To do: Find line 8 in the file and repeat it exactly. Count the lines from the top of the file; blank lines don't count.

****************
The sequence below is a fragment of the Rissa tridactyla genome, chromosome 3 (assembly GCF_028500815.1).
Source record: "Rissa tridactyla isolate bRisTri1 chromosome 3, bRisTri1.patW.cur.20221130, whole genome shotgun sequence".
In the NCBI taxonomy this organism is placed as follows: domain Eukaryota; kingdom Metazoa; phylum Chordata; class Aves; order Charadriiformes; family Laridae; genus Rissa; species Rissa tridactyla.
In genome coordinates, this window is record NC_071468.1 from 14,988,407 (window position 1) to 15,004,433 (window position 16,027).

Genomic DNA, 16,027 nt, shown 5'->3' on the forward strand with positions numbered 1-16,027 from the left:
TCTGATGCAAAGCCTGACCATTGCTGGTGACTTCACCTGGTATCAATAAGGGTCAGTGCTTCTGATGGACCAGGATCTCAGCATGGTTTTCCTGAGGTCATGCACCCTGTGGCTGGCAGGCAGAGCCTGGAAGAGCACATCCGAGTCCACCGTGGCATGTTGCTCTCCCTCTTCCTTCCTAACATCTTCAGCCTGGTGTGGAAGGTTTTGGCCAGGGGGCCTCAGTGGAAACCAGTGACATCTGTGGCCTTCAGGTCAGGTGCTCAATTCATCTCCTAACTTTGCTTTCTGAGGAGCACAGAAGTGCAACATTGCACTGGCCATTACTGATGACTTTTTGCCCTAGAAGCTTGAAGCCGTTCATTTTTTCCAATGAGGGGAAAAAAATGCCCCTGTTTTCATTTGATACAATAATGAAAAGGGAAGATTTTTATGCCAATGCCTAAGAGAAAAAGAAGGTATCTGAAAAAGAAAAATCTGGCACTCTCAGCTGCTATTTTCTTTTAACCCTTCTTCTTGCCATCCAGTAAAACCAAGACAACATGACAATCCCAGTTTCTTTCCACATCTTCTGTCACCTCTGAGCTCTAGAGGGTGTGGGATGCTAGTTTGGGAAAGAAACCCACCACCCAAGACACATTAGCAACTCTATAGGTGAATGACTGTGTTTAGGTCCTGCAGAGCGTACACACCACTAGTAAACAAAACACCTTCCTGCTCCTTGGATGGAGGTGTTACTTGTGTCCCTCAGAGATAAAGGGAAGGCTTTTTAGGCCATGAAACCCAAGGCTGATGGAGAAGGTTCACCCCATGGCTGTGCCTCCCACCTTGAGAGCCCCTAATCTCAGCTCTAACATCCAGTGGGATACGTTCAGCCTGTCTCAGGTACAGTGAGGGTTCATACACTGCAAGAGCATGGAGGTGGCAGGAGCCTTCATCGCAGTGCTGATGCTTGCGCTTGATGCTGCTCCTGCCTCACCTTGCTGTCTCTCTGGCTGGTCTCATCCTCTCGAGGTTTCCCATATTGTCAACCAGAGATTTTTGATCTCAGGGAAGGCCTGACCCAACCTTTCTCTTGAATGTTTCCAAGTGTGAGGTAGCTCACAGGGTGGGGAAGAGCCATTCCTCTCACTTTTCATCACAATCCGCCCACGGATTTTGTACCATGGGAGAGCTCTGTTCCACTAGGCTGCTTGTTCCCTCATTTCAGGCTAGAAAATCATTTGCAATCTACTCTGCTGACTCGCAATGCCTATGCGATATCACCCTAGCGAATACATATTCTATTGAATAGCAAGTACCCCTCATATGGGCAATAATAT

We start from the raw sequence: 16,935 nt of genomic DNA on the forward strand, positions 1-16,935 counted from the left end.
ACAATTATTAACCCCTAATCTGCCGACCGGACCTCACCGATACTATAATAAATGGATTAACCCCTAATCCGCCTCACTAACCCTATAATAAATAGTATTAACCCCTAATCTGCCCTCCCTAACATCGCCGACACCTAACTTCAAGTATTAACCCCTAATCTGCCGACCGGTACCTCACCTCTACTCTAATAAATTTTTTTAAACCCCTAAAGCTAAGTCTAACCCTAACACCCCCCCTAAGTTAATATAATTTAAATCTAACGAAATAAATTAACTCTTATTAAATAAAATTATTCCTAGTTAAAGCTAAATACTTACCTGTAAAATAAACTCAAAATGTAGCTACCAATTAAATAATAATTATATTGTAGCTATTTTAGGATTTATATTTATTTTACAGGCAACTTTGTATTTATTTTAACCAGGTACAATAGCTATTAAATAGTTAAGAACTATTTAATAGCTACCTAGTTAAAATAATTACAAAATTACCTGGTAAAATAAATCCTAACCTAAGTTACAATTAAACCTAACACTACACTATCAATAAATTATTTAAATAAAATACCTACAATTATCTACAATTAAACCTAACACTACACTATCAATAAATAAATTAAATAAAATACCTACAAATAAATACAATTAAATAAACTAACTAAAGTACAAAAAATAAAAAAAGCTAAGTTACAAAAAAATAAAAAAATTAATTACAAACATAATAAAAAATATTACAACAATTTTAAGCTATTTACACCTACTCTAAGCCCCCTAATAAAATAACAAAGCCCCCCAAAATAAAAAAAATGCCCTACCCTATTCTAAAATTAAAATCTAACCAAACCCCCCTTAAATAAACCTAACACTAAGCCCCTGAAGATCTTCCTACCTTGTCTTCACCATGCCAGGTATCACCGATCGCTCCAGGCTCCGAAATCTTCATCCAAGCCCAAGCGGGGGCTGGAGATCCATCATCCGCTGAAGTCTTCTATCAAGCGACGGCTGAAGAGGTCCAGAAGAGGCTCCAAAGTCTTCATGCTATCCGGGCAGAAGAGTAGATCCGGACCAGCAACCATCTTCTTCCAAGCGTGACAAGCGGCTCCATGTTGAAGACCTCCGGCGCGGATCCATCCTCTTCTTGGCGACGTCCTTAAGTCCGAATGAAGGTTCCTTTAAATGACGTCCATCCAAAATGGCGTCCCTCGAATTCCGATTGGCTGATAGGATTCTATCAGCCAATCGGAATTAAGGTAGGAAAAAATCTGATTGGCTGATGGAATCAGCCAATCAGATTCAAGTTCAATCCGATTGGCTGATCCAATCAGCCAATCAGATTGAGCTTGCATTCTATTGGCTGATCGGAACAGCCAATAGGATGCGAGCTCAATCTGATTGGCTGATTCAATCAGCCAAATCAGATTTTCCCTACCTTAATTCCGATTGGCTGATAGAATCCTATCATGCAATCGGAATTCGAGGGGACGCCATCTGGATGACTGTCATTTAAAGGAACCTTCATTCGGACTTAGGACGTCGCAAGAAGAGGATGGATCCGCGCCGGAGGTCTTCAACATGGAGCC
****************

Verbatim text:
ACAATTATTAACCCCTAATCTGCCGACCGGACCTCACCGATACTATAATAAATGGATTAACCCCTAATCCGCCTCACTAACCCTATAATAAATAGTATTAACCCCTAATCTGCCCTCCCTAACATCGCCGACACCTAACTTCAAGTATTAACCCCTAATCTGCCGACCGGTACCTCACCTCTACTCTAATAAATTTTTTTAAACCCCTAAAGCTAAGTCTAACCCTAACACCCCCCCTAAGTTAATATAATTTAAATCTAACGAAATAAATTAACTCTTATTAAATAAAATTATTCCTAGTTAAAGCTAAATACTTACCTGTAAAATAAACTCAAAATGTAGCTACCAATTAAATAATAATTATATTGTAGCTATTTTAGGATTTATATTTATTTTACAGGCAACTTTGTATTTATTTTAACCAGGTACAATAGCTATTAAATAGTTAAGAACTATTTAATAGCTACCTAGTTAAAATAATTACAAAATTACCTGGTAAAATAAATCCTAACCTAAGTTACAATTAAACCTAACACTACACTATCAATAAATTATTTAAATAAAATACCTACAATTATCTACAATTAAACCTAACACTACACTATCAATAAATAAATTAAATAAAATACCTACAAATAAATACAATTAAATAAACTAACTAAAGTACAAAAAATAAAAAAAGCTAAGTTACAAAAAAATAAAAAAATTAATTACAAACATAATAAAAAATATTACAACAATTTTAAGCTATTTACACCTACTCTAAGCCCCCTAATAAAATAACAAAGCCCCCCAAAATAAAAAAAATGCCCTACCCTATTCTAAAATTAAAATCTAACCAAACCCCCCTTAAATAAACCTAACACTAAGCCCCTGAAGATCTTCCTACCTTGTCTTCACCATGCCAGGTATCACCGATCGCTCCAGGCTCCGAAATCTTCATCCAAGCCCAAGCGGGGGCTGGAGATCCATCATCCGCTGAAGTCTTCTATCAAGCGACGGCTGAAGAGGTCCAGAAGAGGCTCCAAAGTCTTCATGCTATCCGGGCAGAAGAGTAGATCCGGACCAGCAACCATCTTCTTCCAAGCGTGACAAGCGGCTCCATGTTGAAGACCTCCGGCGCGGATCCATCCTCTTCTTGGCGACGTCCTTAAGTCCGAATGAAGGTTCCTTTAAATGACGTCCATCCAAAATGGCGTCCCTCGAATTCCGATTGGCTGATAGGATTCTATCAGCCAATCGGAATTAAGGTAGGAAAAAATCTGATTGGCTGATGGAATCAGCCAATCAGATTCAAGTTCAATCCGATTGGCTGATCCAATCAGCCAATCAGATTGAGCTTGCATTCTATTGGCTGATCGGAACAGCCAATAGGATGCGAGCTCAATCTGATTGGCTGATTCAATCAGCCAAATCAGATTTTCCCTACCTTAATTCCGATTGGCTGATAGAATCCTATCATGCAATCGGAATTCGAGGGGACGCCATCTGGATGACTGTCATTTAAAGGAACCTTCATTCGGACTTAGGACGTCGCAAGAAGAGGATGGATCCGCGCCGGAGGTCTTCAACATGGAGCC